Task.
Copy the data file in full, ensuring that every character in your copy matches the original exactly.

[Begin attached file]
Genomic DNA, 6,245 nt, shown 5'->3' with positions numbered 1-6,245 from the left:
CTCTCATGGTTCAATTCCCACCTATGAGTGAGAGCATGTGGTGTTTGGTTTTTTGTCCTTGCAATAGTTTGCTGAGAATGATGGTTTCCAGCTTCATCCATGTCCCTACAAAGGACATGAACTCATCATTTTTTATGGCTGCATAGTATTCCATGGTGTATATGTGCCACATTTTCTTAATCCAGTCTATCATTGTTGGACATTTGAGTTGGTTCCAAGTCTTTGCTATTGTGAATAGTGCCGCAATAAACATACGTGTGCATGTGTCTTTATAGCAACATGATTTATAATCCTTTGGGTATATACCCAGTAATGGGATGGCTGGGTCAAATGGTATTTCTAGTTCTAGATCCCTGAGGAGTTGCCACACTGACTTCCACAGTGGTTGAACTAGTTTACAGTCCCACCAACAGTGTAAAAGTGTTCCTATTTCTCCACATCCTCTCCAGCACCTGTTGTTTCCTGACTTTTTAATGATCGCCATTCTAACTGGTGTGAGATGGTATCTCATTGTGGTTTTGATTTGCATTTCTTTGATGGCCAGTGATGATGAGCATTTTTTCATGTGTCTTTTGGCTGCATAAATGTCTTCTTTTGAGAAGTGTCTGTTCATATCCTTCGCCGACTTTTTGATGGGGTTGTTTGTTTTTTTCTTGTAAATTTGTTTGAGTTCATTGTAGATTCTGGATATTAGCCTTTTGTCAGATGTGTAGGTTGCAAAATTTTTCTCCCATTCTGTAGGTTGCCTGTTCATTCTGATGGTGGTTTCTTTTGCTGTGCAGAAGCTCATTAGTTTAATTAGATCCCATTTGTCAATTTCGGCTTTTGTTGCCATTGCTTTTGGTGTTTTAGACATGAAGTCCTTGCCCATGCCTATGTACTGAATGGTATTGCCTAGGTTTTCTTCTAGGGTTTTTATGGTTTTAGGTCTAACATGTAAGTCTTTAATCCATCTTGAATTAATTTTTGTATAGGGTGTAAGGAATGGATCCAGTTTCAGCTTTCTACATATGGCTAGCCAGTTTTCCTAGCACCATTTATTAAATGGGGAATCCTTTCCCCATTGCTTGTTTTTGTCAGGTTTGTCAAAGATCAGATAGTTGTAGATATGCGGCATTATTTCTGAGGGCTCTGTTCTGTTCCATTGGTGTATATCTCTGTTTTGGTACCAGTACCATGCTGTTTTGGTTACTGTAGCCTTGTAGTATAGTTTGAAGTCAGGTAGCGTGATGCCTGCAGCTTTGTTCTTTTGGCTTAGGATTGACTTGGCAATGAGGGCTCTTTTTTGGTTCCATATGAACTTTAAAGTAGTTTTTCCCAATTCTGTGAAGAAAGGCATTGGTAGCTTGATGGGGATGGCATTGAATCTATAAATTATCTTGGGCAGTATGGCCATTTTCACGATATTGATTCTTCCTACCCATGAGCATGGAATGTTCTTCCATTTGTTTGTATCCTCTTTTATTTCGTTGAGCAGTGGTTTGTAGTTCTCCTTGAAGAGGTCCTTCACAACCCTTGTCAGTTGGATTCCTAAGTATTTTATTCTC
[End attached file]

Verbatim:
Genomic DNA, 6,245 nt, shown 5'->3' with positions numbered 1-6,245 from the left:
CTCTCATGGTTCAATTCCCACCTATGAGTGAGAGCATGTGGTGTTTGGTTTTTTGTCCTTGCAATAGTTTGCTGAGAATGATGGTTTCCAGCTTCATCCATGTCCCTACAAAGGACATGAACTCATCATTTTTTATGGCTGCATAGTATTCCATGGTGTATATGTGCCACATTTTCTTAATCCAGTCTATCATTGTTGGACATTTGAGTTGGTTCCAAGTCTTTGCTATTGTGAATAGTGCCGCAATAAACATACGTGTGCATGTGTCTTTATAGCAACATGATTTATAATCCTTTGGGTATATACCCAGTAATGGGATGGCTGGGTCAAATGGTATTTCTAGTTCTAGATCCCTGAGGAGTTGCCACACTGACTTCCACAGTGGTTGAACTAGTTTACAGTCCCACCAACAGTGTAAAAGTGTTCCTATTTCTCCACATCCTCTCCAGCACCTGTTGTTTCCTGACTTTTTAATGATCGCCATTCTAACTGGTGTGAGATGGTATCTCATTGTGGTTTTGATTTGCATTTCTTTGATGGCCAGTGATGATGAGCATTTTTTCATGTGTCTTTTGGCTGCATAAATGTCTTCTTTTGAGAAGTGTCTGTTCATATCCTTCGCCGACTTTTTGATGGGGTTGTTTGTTTTTTTCTTGTAAATTTGTTTGAGTTCATTGTAGATTCTGGATATTAGCCTTTTGTCAGATGTGTAGGTTGCAAAATTTTTCTCCCATTCTGTAGGTTGCCTGTTCATTCTGATGGTGGTTTCTTTTGCTGTGCAGAAGCTCATTAGTTTAATTAGATCCCATTTGTCAATTTCGGCTTTTGTTGCCATTGCTTTTGGTGTTTTAGACATGAAGTCCTTGCCCATGCCTATGTACTGAATGGTATTGCCTAGGTTTTCTTCTAGGGTTTTTATGGTTTTAGGTCTAACATGTAAGTCTTTAATCCATCTTGAATTAATTTTTGTATAGGGTGTAAGGAATGGATCCAGTTTCAGCTTTCTACATATGGCTAGCCAGTTTTCCTAGCACCATTTATTAAATGGGGAATCCTTTCCCCATTGCTTGTTTTTGTCAGGTTTGTCAAAGATCAGATAGTTGTAGATATGCGGCATTATTTCTGAGGGCTCTGTTCTGTTCCATTGGTGTATATCTCTGTTTTGGTACCAGTACCATGCTGTTTTGGTTACTGTAGCCTTGTAGTATAGTTTGAAGTCAGGTAGCGTGATGCCTGCAGCTTTGTTCTTTTGGCTTAGGATTGACTTGGCAATGAGGGCTCTTTTTTGGTTCCATATGAACTTTAAAGTAGTTTTTCCCAATTCTGTGAAGAAAGGCATTGGTAGCTTGATGGGGATGGCATTGAATCTATAAATTATCTTGGGCAGTATGGCCATTTTCACGATATTGATTCTTCCTACCCATGAGCATGGAATGTTCTTCCATTTGTTTGTATCCTCTTTTATTTCGTTGAGCAGTGGTTTGTAGTTCTCCTTGAAGAGGTCCTTCACAACCCTTGTCAGTTGGATTCCTAAGTATTTTATTCTC